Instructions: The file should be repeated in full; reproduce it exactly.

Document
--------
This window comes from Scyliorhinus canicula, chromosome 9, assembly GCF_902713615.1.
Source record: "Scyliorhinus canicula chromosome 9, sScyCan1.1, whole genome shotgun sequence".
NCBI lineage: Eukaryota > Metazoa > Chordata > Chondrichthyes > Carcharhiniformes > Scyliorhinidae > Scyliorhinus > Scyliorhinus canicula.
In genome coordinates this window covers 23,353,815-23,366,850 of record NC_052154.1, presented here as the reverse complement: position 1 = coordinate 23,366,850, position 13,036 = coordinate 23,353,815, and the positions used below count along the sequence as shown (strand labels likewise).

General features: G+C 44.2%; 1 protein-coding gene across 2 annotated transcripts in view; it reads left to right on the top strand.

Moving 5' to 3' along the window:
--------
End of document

This window comes from Scyliorhinus canicula, chromosome 9, assembly GCF_902713615.1.
Source record: "Scyliorhinus canicula chromosome 9, sScyCan1.1, whole genome shotgun sequence".
NCBI lineage: Eukaryota > Metazoa > Chordata > Chondrichthyes > Carcharhiniformes > Scyliorhinidae > Scyliorhinus > Scyliorhinus canicula.
In genome coordinates this window covers 23,353,815-23,366,850 of record NC_052154.1, presented here as the reverse complement: position 1 = coordinate 23,366,850, position 13,036 = coordinate 23,353,815, and the positions used below count along the sequence as shown (strand labels likewise).

General features: G+C 44.2%; 1 protein-coding gene across 2 annotated transcripts in view; it reads left to right on the top strand.

Moving 5' to 3' along the window: